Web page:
A peer look on pharmacology of two splendid immunomodulators: Spotlight on ophthalmic approach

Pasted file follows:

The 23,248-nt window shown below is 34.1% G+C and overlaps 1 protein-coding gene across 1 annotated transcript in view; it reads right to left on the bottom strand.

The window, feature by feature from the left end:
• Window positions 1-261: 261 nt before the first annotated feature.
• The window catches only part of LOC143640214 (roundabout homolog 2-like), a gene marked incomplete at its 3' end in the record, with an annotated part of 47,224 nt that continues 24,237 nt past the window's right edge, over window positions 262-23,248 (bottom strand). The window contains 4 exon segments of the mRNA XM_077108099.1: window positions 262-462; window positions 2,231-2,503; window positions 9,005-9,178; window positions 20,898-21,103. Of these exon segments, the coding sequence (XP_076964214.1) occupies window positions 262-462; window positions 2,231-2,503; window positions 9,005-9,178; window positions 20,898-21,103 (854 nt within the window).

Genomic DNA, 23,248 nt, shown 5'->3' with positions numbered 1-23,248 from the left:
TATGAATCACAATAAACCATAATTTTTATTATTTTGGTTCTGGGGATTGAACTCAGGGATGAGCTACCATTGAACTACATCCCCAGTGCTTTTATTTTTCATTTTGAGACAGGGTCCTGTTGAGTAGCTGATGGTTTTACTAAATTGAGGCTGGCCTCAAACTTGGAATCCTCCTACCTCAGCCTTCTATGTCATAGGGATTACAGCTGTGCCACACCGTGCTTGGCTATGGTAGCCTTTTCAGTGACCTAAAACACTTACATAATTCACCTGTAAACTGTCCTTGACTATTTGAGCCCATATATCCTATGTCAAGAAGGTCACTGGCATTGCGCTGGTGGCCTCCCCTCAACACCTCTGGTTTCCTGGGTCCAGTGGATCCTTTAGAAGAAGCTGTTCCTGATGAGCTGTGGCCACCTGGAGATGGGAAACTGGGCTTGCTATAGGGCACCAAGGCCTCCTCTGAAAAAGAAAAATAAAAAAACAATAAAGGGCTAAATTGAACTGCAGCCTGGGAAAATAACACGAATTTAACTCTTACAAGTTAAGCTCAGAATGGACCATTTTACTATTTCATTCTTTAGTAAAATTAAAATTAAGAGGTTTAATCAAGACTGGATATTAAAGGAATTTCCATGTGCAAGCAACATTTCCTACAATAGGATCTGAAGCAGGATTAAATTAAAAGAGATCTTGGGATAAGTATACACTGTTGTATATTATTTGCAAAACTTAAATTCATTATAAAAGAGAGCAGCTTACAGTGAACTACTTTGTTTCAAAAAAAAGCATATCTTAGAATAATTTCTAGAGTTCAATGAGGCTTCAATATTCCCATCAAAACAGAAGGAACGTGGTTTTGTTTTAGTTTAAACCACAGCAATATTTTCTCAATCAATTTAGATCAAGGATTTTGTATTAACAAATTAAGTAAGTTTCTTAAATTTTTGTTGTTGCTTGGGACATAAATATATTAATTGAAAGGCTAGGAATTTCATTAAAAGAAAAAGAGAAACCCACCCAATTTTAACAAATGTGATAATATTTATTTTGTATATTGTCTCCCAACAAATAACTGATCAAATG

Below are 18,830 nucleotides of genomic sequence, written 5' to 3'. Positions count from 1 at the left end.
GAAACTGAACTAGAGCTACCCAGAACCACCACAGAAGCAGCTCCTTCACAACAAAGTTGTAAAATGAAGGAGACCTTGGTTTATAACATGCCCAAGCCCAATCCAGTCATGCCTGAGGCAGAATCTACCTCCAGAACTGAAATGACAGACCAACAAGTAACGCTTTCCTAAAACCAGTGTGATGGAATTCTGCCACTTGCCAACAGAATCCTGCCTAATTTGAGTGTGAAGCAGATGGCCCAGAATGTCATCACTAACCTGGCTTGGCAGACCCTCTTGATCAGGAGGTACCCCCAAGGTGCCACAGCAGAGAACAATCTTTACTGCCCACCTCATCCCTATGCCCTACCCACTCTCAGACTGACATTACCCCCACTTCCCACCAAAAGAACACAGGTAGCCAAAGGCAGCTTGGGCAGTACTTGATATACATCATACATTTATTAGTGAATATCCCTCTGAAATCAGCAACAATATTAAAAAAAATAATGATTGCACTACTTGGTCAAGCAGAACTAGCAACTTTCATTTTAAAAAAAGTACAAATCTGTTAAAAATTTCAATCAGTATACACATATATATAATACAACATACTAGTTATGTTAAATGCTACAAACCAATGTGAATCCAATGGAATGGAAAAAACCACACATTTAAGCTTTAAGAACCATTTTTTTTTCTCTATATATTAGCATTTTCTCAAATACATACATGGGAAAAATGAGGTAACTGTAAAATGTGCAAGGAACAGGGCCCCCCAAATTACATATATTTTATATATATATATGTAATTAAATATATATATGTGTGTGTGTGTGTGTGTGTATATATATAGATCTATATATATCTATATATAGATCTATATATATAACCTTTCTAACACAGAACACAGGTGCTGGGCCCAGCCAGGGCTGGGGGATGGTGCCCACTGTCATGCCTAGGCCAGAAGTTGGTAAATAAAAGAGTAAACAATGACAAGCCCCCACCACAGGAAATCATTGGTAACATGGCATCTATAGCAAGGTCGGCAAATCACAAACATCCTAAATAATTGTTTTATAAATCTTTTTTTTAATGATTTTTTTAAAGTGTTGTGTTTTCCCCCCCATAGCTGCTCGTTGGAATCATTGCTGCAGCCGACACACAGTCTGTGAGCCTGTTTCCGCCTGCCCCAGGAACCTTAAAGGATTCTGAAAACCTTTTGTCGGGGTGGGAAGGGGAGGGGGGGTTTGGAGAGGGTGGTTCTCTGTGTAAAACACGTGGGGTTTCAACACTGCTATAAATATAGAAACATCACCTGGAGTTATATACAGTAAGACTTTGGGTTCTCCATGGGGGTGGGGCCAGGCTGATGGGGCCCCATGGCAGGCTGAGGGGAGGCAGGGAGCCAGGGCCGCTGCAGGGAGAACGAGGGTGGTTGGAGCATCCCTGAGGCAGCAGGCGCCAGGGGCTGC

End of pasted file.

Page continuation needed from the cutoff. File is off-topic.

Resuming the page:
Tacrolimus (FK506) is a novel macrolide immunosuppressant isolated from a strain of Streptomyces and is widely used for transplantation. It has a mechanism of action similar to that of cyclosporine and is a lipophilic molecule which blocks the early phase of T-cell activation, inhibiting both T-lymphocyte signal transduction and IL-2 transcription. Clinical trials of tacrolimus has shown it to be more effective than cyclosporine in liver, kidney, and pulmonary transplantation and lesser toxic than cyclosporine. It impairs prostaglandin synthesis and the release of histamine from mast cells. Thus, it is used in treatment of immune mediated diseases, such as corneal graft rejection, ocular inflammation, and uveitis. In this article, we have reviewed Pharmacology of two chief Immunomodulators and highlightened their role in several conditions such as Keratoconjuctivitis, Graft versus Host Disease and with the special consideration of Ophthalmic uses.
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